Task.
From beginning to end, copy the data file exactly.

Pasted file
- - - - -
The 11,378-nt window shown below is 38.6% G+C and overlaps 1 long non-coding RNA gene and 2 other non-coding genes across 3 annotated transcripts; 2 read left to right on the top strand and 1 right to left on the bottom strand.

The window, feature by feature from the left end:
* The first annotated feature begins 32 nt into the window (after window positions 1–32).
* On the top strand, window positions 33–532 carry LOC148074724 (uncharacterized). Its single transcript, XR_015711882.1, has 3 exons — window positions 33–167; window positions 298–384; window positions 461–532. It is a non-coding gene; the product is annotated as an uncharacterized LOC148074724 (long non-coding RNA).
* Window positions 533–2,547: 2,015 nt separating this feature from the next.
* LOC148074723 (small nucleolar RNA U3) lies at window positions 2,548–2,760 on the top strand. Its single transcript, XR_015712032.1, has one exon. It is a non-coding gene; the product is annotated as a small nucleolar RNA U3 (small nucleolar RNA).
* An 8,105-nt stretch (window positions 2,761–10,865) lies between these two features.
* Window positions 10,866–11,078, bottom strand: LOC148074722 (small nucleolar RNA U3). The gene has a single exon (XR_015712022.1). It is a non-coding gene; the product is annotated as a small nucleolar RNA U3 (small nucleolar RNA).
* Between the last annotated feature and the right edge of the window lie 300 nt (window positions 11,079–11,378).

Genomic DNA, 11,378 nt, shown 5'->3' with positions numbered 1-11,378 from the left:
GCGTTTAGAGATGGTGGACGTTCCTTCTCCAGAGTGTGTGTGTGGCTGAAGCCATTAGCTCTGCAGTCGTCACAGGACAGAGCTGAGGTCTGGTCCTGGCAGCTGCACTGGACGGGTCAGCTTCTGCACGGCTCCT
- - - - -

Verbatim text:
The 11,378-nt window shown below is 38.6% G+C and overlaps 1 long non-coding RNA gene and 2 other non-coding genes across 3 annotated transcripts; 2 read left to right on the top strand and 1 right to left on the bottom strand.

The window, feature by feature from the left end:
* The first annotated feature begins 32 nt into the window (after window positions 1–32).
* On the top strand, window positions 33–532 carry LOC148074724 (uncharacterized). Its single transcript, XR_015711882.1, has 3 exons — window positions 33–167; window positions 298–384; window positions 461–532. It is a non-coding gene; the product is annotated as an uncharacterized LOC148074724 (long non-coding RNA).
* Window positions 533–2,547: 2,015 nt separating this feature from the next.
* LOC148074723 (small nucleolar RNA U3) lies at window positions 2,548–2,760 on the top strand. Its single transcript, XR_015712032.1, has one exon. It is a non-coding gene; the product is annotated as a small nucleolar RNA U3 (small nucleolar RNA).
* An 8,105-nt stretch (window positions 2,761–10,865) lies between these two features.
* Window positions 10,866–11,078, bottom strand: LOC148074722 (small nucleolar RNA U3). The gene has a single exon (XR_015712022.1). It is a non-coding gene; the product is annotated as a small nucleolar RNA U3 (small nucleolar RNA).
* Between the last annotated feature and the right edge of the window lie 300 nt (window positions 11,079–11,378).

Genomic DNA, 11,378 nt, shown 5'->3' with positions numbered 1-11,378 from the left:
GCGTTTAGAGATGGTGGACGTTCCTTCTCCAGAGTGTGTGTGTGGCTGAAGCCATTAGCTCTGCAGTCGTCACAGGACAGAGCTGAGGTCTGGTCCTGGCAGCTGCACTGGACGGGTCAGCTTCTGCACGGCTCCT